October 2021. This article is independently written by Shelby Golding. All opinions given are hers. Shelby has been certified as a personal trainer and nutritional specialist since 2007. In 2008, she found her passion for writing about these topics and hasn't looked back.
The opioid crisis has swept the country in the last quarter-century. According to the CDC, millions of Americans are using opioids to treat chronic pain, and it’s safe to assume that a good number of them are abusing or addicted to their relief. In 2018, two out of three overdose deaths in the US involved an opioid. The crisis has had some benefits, though. Scientists, doctors, and patients alike have increased the search for pain relief solutions that do not involve a pill.
Modern science now believes that mindfulness and meditation for pain relief could be one of the solutions we were looking for all along.
Mindfulness vs Meditation
Mindfulness requires awareness. You can practice it by setting aside your phone and turning off the TV during dinner. Instead, spend the entire meal focused solely on the flavors of your meal, chewing, swallowing, and putting your fork and knife down between bites.
Meditation, on the other hand, is more straightforward. Meditation uses mindfulness to focus the mind on a specific thought, idea, activity, or object to calm the mind. Like you would do bicep curls to train and strengthen your muscles, you use meditation to train and strengthen your awareness and attention. Meditation is proven to reduce anxiety, depression, and pain.
A combination of these techniques has surprising benefits when it comes to pain relief.
Does Meditation Reduce Pain?
Meditation increases the thickness of the dorsal anterior cingulate cortex and secondary somatosensory cortex in the brain. In long-term meditation practitioners, these changes result in a decreased sensitivity to pain. Additionally, the parts of the brain that anticipate pain experienced less unpleasantness from painful stimuli during meditation.
In the same way, the person who tenses up during a car crash acquires more injuries than one who is taken by surprise and stays limp, the mind that anticipates pain causes itself more harm. Long-term meditators can process pain with less anxiety.
Stress, depression, anxiety, and neuroticism affect our mental health and wellbeing as we age. Meditation is known to be a helpful tool for the reduction of these psycho-active states. Even if the patient notices no drastic difference in the amount of pain they feel, reducing stress and anxiety related to pain can help improve a patient's quality of life long-term.
Mindfulness and meditation for pain relief also trigger the body’s natural opioid system. A 2016 study gave a group of meditators either a placebo or an opioid and tested their reaction to pain. The study showed that the subjects given the placebo experienced less pain than those using the opioid.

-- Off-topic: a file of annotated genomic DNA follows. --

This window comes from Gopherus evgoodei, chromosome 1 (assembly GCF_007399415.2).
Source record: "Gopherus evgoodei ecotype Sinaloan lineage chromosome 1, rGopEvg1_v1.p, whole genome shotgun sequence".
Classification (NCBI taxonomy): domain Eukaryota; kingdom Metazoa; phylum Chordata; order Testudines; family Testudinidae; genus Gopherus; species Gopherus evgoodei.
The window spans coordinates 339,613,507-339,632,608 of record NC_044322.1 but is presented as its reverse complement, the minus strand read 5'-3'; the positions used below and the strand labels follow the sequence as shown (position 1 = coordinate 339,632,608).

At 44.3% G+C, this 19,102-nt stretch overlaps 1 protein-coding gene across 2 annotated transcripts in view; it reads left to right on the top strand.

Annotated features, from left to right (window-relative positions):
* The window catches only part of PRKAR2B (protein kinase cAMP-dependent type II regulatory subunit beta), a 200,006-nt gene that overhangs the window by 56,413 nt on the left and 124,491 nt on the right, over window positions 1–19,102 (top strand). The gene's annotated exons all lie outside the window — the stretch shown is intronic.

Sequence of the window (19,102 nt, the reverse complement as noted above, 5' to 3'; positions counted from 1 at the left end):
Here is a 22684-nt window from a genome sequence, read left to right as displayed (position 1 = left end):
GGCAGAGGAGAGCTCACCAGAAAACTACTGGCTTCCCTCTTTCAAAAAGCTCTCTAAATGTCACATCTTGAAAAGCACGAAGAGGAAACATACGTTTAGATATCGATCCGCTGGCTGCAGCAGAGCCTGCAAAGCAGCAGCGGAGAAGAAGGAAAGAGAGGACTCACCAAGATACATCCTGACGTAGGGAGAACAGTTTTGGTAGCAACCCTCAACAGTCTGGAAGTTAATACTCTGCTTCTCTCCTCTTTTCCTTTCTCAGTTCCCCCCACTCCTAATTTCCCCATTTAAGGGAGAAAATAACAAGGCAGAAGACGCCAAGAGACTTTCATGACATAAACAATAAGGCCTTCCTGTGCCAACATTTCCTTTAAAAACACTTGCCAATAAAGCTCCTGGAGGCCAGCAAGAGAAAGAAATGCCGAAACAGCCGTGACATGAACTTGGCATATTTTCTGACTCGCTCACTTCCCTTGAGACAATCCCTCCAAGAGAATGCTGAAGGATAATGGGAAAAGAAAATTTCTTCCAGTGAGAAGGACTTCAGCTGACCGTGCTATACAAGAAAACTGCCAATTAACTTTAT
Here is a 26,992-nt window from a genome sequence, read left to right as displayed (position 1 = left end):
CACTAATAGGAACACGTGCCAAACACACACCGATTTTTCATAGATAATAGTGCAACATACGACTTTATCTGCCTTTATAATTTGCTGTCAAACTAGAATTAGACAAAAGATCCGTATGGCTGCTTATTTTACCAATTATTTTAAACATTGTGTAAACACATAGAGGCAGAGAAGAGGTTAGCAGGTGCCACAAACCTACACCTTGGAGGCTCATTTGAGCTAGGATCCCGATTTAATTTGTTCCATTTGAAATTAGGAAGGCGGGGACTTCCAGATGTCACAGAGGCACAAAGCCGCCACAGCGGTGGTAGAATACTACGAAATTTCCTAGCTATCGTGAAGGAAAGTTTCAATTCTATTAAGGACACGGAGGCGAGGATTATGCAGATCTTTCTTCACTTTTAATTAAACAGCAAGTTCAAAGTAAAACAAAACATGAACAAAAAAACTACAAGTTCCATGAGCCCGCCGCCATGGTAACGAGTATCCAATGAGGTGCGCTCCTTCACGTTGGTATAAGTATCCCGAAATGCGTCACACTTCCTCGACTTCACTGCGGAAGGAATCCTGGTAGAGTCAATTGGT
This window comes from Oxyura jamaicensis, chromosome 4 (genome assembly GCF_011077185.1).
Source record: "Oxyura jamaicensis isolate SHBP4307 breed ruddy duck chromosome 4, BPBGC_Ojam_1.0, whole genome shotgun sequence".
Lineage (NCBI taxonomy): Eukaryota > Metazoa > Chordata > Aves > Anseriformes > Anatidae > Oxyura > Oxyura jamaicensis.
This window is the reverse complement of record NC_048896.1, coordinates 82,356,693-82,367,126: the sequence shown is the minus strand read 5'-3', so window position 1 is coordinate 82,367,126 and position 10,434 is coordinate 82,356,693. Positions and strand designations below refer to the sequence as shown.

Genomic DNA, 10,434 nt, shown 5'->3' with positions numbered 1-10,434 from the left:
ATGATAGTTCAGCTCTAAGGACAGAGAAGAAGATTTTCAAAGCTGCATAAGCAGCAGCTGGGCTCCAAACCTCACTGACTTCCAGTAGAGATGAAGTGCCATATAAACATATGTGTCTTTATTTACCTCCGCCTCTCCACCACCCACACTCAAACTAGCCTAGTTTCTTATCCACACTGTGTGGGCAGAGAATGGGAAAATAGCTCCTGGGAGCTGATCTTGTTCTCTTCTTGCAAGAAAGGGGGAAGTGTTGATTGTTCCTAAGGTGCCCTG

Thus far, all evidence points to meditation as an alternative to opioids and other medicated pain relief solutions. The biggest difference? In meditation and mindfulness, you are looking at the pain directly instead of ignoring it.
How to Use Meditation for Pain
Make it a habit: The best results were seen in people who practice meditation regularly. Regular meditation is defined as a daily practice equal to or longer than half an hour. On average, a person needs 60 days to build a new habit. Try meditation for 5 minutes (or longer) for two months to get started.
Take a course or use an app: Free online courses and meditation apps are great resources for all types of meditation. Beginners usually benefit from guided meditation to give them the basics before setting off on their own internal journey. Mindful meditation, visualization, breathwork, and body scanning are only a few of the best techniques for beginners.
Invite a buddy: Adopting a new habit is always easier with a buddy. However, holding yourself accountable is not always easy. By pairing up with an accountability buddy, you both gain extra incentive to succeed.
Create a safe meditation space: An element of ritual is common among long-term meditators. Creating a safe space to practice in, where no distractions or disturbances can interfere with your meditation, will help you make the most of your time.
A Free Alternative
Always consult your physician before making any changes to your current medication and pain management routines.
While you decide on the best pain relief system, don’t forget to use your Kailo pain patch! Countless patients report near-instant pain relief, and pain management experts theorize that Kailo works with your body’s natural electrical systems to communicate with your brain. Try it and see the results for yourself!